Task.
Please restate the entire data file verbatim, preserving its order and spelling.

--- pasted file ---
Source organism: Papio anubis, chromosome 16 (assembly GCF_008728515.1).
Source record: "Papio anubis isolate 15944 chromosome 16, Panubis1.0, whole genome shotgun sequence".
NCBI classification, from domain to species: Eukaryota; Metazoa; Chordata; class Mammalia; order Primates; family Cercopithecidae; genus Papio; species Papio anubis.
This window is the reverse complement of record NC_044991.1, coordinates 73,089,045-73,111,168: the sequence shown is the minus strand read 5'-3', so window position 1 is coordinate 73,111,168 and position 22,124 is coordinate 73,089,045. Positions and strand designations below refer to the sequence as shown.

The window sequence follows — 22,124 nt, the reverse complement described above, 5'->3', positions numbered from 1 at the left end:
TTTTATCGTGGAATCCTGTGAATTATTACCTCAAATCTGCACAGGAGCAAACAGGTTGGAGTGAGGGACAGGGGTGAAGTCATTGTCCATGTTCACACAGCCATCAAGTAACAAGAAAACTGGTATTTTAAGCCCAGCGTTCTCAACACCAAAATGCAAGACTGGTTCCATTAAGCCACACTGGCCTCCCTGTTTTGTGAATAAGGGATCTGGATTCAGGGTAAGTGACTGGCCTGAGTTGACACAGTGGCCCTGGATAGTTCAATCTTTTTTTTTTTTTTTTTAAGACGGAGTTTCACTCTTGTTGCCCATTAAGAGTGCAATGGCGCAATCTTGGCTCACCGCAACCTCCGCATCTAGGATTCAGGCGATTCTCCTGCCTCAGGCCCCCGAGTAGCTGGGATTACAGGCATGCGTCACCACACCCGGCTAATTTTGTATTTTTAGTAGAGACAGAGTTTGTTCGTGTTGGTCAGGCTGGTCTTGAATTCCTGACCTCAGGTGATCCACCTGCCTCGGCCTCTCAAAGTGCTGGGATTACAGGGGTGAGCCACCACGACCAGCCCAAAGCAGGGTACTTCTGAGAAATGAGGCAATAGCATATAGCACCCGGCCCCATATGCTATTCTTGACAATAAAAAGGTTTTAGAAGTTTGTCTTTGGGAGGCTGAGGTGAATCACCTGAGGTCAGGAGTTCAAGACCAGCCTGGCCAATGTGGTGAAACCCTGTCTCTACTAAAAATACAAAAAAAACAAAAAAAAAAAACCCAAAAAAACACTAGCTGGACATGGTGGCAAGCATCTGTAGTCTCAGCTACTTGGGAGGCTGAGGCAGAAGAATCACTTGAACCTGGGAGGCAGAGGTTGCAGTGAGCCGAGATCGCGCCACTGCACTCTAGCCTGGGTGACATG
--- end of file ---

Source organism: Papio anubis, chromosome 16 (assembly GCF_008728515.1).
Source record: "Papio anubis isolate 15944 chromosome 16, Panubis1.0, whole genome shotgun sequence".
NCBI classification, from domain to species: Eukaryota; Metazoa; Chordata; class Mammalia; order Primates; family Cercopithecidae; genus Papio; species Papio anubis.
This window is the reverse complement of record NC_044991.1, coordinates 73,089,045-73,111,168: the sequence shown is the minus strand read 5'-3', so window position 1 is coordinate 73,111,168 and position 22,124 is coordinate 73,089,045. Positions and strand designations below refer to the sequence as shown.

The window sequence follows — 22,124 nt, the reverse complement described above, 5'->3', positions numbered from 1 at the left end:
TTTTATCGTGGAATCCTGTGAATTATTACCTCAAATCTGCACAGGAGCAAACAGGTTGGAGTGAGGGACAGGGGTGAAGTCATTGTCCATGTTCACACAGCCATCAAGTAACAAGAAAACTGGTATTTTAAGCCCAGCGTTCTCAACACCAAAATGCAAGACTGGTTCCATTAAGCCACACTGGCCTCCCTGTTTTGTGAATAAGGGATCTGGATTCAGGGTAAGTGACTGGCCTGAGTTGACACAGTGGCCCTGGATAGTTCAATCTTTTTTTTTTTTTTTTTAAGACGGAGTTTCACTCTTGTTGCCCATTAAGAGTGCAATGGCGCAATCTTGGCTCACCGCAACCTCCGCATCTAGGATTCAGGCGATTCTCCTGCCTCAGGCCCCCGAGTAGCTGGGATTACAGGCATGCGTCACCACACCCGGCTAATTTTGTATTTTTAGTAGAGACAGAGTTTGTTCGTGTTGGTCAGGCTGGTCTTGAATTCCTGACCTCAGGTGATCCACCTGCCTCGGCCTCTCAAAGTGCTGGGATTACAGGGGTGAGCCACCACGACCAGCCCAAAGCAGGGTACTTCTGAGAAATGAGGCAATAGCATATAGCACCCGGCCCCATATGCTATTCTTGACAATAAAAAGGTTTTAGAAGTTTGTCTTTGGGAGGCTGAGGTGAATCACCTGAGGTCAGGAGTTCAAGACCAGCCTGGCCAATGTGGTGAAACCCTGTCTCTACTAAAAATACAAAAAAAACAAAAAAAAAAAACCCAAAAAAACACTAGCTGGACATGGTGGCAAGCATCTGTAGTCTCAGCTACTTGGGAGGCTGAGGCAGAAGAATCACTTGAACCTGGGAGGCAGAGGTTGCAGTGAGCCGAGATCGCGCCACTGCACTCTAGCCTGGGTGACATG